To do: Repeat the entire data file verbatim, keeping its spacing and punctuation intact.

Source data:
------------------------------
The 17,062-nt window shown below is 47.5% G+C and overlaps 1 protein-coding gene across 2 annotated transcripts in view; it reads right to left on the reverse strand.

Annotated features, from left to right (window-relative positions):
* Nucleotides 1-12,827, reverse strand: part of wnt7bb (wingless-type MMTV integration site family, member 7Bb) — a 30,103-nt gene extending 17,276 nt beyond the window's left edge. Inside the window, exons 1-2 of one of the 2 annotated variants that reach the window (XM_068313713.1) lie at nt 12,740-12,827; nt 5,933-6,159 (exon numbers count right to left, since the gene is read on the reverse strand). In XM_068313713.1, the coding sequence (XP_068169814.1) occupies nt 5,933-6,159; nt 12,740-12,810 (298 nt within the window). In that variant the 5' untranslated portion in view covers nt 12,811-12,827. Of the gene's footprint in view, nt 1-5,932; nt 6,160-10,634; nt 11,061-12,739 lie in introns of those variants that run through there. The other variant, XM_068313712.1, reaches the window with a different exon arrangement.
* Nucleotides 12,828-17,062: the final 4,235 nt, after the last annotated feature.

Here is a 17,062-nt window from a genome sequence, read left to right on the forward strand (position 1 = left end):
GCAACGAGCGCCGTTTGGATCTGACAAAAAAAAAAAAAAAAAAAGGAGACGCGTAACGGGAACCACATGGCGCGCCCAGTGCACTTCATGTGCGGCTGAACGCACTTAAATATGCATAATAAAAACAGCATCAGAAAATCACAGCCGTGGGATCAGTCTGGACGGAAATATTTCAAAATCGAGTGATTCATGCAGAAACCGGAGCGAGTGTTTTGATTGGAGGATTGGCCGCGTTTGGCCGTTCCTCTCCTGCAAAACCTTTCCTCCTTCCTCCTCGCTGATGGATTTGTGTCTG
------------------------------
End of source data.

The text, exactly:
The 17,062-nt window shown below is 47.5% G+C and overlaps 1 protein-coding gene across 2 annotated transcripts in view; it reads right to left on the reverse strand.

Annotated features, from left to right (window-relative positions):
* Nucleotides 1-12,827, reverse strand: part of wnt7bb (wingless-type MMTV integration site family, member 7Bb) — a 30,103-nt gene extending 17,276 nt beyond the window's left edge. Inside the window, exons 1-2 of one of the 2 annotated variants that reach the window (XM_068313713.1) lie at nt 12,740-12,827; nt 5,933-6,159 (exon numbers count right to left, since the gene is read on the reverse strand). In XM_068313713.1, the coding sequence (XP_068169814.1) occupies nt 5,933-6,159; nt 12,740-12,810 (298 nt within the window). In that variant the 5' untranslated portion in view covers nt 12,811-12,827. Of the gene's footprint in view, nt 1-5,932; nt 6,160-10,634; nt 11,061-12,739 lie in introns of those variants that run through there. The other variant, XM_068313712.1, reaches the window with a different exon arrangement.
* Nucleotides 12,828-17,062: the final 4,235 nt, after the last annotated feature.

Here is a 17,062-nt window from a genome sequence, read left to right on the forward strand (position 1 = left end):
GCAACGAGCGCCGTTTGGATCTGACAAAAAAAAAAAAAAAAAAAGGAGACGCGTAACGGGAACCACATGGCGCGCCCAGTGCACTTCATGTGCGGCTGAACGCACTTAAATATGCATAATAAAAACAGCATCAGAAAATCACAGCCGTGGGATCAGTCTGGACGGAAATATTTCAAAATCGAGTGATTCATGCAGAAACCGGAGCGAGTGTTTTGATTGGAGGATTGGCCGCGTTTGGCCGTTCCTCTCCTGCAAAACCTTTCCTCCTTCCTCCTCGCTGATGGATTTGTGTCTG